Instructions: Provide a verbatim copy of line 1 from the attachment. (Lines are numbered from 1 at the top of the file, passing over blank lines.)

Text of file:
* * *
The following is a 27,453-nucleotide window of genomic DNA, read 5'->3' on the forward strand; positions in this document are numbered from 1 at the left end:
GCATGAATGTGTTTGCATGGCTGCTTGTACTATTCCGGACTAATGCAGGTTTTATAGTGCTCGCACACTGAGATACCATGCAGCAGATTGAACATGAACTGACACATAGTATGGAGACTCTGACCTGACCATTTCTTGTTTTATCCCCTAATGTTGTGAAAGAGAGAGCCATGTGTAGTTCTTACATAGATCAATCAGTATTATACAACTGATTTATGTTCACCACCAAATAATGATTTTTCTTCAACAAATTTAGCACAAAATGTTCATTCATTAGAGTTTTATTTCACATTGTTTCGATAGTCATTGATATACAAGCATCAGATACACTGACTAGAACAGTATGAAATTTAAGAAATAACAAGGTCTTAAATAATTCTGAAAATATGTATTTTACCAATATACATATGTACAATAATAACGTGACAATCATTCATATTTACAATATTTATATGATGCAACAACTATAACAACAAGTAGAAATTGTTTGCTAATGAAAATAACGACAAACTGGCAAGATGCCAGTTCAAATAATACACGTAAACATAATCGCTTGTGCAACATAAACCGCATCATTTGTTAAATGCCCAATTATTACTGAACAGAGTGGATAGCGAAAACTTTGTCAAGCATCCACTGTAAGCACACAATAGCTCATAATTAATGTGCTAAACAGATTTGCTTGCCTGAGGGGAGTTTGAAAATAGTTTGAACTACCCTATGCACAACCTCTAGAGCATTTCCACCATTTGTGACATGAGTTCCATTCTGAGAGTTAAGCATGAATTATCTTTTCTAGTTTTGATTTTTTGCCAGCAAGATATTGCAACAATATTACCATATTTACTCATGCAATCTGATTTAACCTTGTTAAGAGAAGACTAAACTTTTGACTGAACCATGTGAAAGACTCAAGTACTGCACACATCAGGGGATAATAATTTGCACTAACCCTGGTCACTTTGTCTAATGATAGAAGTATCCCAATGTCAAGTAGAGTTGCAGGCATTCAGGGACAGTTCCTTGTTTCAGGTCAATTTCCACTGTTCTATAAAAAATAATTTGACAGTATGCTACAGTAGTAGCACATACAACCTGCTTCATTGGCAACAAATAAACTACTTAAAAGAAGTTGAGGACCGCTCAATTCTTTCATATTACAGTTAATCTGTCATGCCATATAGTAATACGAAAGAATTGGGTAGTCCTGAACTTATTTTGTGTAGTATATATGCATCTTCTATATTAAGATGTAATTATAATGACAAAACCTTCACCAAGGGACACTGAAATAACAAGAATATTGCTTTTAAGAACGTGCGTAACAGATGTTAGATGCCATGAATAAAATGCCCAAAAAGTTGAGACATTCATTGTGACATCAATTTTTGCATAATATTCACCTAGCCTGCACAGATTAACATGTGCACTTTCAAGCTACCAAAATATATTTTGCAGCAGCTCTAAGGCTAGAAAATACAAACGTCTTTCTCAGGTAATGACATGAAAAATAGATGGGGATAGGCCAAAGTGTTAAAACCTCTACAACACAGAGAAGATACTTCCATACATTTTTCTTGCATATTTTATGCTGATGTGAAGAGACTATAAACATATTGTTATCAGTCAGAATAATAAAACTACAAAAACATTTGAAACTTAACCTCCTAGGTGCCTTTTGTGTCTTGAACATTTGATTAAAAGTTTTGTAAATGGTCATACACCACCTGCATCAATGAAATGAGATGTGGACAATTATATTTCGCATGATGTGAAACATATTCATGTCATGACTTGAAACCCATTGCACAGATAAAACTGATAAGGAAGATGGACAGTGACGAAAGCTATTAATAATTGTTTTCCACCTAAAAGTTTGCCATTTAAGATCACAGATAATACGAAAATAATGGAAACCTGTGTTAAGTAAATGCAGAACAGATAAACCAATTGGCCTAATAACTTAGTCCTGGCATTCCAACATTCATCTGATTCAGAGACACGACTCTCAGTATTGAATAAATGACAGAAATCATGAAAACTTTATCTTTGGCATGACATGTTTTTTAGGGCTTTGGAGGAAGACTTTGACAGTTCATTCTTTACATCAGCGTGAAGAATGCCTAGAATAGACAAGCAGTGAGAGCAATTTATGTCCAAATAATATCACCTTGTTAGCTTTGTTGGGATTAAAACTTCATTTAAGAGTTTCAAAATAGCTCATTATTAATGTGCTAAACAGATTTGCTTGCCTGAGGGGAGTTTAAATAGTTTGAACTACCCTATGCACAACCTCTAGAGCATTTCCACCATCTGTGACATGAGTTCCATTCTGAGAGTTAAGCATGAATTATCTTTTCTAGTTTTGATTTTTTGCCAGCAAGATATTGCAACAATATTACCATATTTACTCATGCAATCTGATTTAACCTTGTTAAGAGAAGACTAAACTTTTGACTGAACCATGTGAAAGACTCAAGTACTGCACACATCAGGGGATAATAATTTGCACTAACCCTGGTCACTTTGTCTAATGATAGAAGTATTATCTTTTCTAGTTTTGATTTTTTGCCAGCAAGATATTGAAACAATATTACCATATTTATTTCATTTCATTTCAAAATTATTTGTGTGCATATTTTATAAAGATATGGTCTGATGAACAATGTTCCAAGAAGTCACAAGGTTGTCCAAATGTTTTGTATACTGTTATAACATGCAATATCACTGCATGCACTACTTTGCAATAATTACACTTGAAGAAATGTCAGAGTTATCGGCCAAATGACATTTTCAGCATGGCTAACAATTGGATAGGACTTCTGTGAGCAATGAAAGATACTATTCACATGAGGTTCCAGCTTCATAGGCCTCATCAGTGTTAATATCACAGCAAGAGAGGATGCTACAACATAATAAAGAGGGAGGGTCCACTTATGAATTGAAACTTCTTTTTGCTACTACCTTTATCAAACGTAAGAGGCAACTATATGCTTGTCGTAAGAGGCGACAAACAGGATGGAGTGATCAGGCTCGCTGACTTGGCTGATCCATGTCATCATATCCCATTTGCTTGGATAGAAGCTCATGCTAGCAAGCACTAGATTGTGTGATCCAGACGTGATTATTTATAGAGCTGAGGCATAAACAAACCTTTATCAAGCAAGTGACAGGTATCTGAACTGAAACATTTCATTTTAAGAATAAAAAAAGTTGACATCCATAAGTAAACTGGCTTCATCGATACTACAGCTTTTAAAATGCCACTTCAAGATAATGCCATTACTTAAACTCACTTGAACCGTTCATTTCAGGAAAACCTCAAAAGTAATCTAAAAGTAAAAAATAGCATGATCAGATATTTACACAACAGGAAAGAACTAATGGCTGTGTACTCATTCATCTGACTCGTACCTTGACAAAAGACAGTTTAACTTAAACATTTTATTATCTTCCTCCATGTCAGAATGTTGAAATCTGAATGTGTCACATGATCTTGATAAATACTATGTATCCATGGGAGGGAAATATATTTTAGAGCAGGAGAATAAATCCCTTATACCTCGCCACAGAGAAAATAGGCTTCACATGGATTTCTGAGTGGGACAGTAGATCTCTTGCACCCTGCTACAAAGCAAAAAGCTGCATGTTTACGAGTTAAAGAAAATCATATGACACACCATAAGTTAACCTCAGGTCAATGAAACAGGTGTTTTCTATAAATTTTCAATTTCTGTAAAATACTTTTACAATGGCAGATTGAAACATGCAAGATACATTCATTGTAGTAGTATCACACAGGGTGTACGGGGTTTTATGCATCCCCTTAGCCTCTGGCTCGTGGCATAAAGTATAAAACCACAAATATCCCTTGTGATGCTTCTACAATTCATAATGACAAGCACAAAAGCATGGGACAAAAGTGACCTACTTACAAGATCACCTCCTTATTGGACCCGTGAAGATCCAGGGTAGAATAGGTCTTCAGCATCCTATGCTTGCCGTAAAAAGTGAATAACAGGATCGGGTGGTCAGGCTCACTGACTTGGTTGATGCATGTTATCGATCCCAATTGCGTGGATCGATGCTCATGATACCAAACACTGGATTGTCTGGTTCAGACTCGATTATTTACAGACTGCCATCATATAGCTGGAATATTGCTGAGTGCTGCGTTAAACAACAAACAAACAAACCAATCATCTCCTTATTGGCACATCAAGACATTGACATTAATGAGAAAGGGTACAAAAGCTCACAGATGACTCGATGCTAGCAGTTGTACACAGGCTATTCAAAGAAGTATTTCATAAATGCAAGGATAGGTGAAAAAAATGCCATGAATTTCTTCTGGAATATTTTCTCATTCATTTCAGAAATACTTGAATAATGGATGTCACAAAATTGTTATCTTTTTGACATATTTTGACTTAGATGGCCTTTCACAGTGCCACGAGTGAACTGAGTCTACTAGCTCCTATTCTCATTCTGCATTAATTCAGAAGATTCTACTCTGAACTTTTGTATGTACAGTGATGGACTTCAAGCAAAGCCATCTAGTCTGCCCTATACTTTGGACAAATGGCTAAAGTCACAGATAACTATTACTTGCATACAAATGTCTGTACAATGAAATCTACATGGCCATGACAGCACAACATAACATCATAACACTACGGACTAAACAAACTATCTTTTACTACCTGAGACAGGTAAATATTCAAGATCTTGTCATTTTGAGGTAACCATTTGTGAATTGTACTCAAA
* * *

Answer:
The following is a 27,453-nucleotide window of genomic DNA, read 5'->3' on the forward strand; positions in this document are numbered from 1 at the left end: